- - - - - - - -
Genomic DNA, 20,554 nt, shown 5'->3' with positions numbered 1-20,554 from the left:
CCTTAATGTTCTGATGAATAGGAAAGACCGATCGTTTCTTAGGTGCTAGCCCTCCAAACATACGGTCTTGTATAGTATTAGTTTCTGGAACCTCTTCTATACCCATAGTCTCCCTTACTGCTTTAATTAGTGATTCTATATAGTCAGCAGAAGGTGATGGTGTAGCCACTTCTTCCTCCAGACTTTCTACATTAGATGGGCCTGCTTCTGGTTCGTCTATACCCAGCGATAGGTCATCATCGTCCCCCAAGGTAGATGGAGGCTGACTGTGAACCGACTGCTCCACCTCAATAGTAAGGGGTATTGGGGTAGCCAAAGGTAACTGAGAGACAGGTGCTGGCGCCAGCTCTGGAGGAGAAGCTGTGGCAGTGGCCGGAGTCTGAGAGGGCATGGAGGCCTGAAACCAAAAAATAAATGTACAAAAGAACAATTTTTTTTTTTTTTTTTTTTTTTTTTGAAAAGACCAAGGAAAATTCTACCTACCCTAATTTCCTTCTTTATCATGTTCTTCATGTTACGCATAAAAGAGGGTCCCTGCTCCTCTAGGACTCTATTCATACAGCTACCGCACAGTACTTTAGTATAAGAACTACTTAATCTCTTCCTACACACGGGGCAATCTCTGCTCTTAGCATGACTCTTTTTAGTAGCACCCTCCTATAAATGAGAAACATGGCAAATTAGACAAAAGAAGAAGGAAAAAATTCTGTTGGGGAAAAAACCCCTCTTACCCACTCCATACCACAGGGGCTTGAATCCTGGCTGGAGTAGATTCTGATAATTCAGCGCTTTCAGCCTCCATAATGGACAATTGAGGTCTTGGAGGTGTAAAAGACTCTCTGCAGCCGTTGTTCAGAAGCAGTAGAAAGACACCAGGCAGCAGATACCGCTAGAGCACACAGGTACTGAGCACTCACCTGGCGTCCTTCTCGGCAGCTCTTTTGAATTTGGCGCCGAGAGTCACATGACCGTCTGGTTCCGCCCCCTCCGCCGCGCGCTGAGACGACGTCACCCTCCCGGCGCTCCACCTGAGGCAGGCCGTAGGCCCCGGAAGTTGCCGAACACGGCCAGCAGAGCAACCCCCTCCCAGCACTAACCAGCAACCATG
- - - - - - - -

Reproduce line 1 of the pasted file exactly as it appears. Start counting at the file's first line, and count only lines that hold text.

Genomic DNA, 20,554 nt, shown 5'->3' with positions numbered 1-20,554 from the left: